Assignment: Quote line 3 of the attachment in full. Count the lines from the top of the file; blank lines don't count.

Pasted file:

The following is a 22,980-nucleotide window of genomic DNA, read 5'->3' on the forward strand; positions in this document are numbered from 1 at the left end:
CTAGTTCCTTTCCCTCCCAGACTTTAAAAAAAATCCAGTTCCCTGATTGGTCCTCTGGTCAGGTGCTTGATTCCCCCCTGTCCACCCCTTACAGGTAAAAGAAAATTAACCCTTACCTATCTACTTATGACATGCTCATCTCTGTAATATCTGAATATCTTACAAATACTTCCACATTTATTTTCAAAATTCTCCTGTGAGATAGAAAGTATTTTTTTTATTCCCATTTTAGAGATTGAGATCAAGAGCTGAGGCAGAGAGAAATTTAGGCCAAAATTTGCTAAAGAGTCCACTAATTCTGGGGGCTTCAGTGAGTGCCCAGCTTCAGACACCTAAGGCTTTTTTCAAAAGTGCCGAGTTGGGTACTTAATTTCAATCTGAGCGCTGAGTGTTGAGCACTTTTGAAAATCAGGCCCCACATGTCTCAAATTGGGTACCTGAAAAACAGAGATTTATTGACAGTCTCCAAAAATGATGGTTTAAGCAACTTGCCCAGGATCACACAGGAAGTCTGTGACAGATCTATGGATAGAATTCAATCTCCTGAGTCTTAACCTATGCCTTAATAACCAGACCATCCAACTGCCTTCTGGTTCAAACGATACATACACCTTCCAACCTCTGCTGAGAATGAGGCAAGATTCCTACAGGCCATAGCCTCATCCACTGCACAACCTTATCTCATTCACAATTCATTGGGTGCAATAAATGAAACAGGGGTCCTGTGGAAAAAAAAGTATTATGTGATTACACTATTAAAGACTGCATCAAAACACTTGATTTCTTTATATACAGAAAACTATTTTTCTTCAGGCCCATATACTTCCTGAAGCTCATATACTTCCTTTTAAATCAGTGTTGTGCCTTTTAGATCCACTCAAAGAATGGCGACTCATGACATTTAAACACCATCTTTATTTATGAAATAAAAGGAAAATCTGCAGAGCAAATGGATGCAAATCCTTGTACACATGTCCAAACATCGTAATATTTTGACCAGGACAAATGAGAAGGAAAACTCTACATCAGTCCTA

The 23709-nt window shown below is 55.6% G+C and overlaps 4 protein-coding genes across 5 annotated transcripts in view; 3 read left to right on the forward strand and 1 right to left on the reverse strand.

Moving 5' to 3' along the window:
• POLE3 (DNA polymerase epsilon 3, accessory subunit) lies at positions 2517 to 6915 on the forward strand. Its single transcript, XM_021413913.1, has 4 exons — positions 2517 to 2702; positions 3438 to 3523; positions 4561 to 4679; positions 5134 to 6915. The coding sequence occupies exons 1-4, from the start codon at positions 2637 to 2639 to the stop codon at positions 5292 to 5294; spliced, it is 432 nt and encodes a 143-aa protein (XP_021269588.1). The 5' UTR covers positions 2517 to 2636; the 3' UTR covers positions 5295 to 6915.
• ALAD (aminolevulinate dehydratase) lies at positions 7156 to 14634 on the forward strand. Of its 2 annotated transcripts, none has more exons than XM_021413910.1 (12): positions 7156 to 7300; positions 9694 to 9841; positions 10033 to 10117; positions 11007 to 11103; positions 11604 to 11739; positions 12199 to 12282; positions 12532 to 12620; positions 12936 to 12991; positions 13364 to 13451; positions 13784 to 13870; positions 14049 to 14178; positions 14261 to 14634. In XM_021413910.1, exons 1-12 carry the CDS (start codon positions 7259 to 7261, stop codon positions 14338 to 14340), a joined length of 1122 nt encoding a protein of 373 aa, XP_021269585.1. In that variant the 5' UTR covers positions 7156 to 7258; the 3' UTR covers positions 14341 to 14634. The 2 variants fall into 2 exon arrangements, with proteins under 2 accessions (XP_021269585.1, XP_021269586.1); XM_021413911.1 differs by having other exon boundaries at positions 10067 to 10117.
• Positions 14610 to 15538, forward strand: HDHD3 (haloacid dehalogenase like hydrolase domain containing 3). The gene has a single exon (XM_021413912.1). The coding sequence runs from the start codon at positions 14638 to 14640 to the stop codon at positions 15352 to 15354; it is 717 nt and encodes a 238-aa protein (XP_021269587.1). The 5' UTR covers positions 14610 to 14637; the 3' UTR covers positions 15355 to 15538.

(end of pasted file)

The 23709-nt window shown below is 55.6% G+C and overlaps 4 protein-coding genes across 5 annotated transcripts in view; 3 read left to right on the forward strand and 1 right to left on the reverse strand.